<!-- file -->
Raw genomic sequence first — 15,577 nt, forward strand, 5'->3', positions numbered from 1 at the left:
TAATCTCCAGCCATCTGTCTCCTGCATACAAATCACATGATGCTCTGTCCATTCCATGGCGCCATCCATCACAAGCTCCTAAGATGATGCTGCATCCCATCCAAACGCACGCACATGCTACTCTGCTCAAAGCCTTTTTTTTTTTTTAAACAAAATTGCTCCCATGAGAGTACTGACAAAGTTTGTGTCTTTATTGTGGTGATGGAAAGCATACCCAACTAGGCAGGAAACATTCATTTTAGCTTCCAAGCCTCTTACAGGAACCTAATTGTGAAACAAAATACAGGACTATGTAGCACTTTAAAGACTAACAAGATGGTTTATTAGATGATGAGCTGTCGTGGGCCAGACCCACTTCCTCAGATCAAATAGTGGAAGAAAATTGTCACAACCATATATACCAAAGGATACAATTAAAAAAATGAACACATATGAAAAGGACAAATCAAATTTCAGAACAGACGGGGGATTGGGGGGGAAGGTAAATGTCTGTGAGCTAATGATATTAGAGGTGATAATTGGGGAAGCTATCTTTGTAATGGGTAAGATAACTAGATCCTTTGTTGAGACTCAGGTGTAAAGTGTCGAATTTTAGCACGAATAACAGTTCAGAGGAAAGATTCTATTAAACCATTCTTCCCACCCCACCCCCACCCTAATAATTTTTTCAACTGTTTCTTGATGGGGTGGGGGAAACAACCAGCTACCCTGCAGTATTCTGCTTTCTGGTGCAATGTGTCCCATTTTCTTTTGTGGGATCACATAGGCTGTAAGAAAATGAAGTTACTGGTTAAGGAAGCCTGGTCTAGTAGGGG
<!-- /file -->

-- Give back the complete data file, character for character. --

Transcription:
Raw genomic sequence first — 15,577 nt, forward strand, 5'->3', positions numbered from 1 at the left:
TAATCTCCAGCCATCTGTCTCCTGCATACAAATCACATGATGCTCTGTCCATTCCATGGCGCCATCCATCACAAGCTCCTAAGATGATGCTGCATCCCATCCAAACGCACGCACATGCTACTCTGCTCAAAGCCTTTTTTTTTTTTTAAACAAAATTGCTCCCATGAGAGTACTGACAAAGTTTGTGTCTTTATTGTGGTGATGGAAAGCATACCCAACTAGGCAGGAAACATTCATTTTAGCTTCCAAGCCTCTTACAGGAACCTAATTGTGAAACAAAATACAGGACTATGTAGCACTTTAAAGACTAACAAGATGGTTTATTAGATGATGAGCTGTCGTGGGCCAGACCCACTTCCTCAGATCAAATAGTGGAAGAAAATTGTCACAACCATATATACCAAAGGATACAATTAAAAAAATGAACACATATGAAAAGGACAAATCAAATTTCAGAACAGACGGGGGATTGGGGGGGAAGGTAAATGTCTGTGAGCTAATGATATTAGAGGTGATAATTGGGGAAGCTATCTTTGTAATGGGTAAGATAACTAGATCCTTTGTTGAGACTCAGGTGTAAAGTGTCGAATTTTAGCACGAATAACAGTTCAGAGGAAAGATTCTATTAAACCATTCTTCCCACCCCACCCCCACCCTAATAATTTTTTCAACTGTTTCTTGATGGGGTGGGGGAAACAACCAGCTACCCTGCAGTATTCTGCTTTCTGGTGCAATGTGTCCCATTTTCTTTTGTGGGATCACATAGGCTGTAAGAAAATGAAGTTACTGGTTAAGGAAGCCTGGTCTAGTAGGGG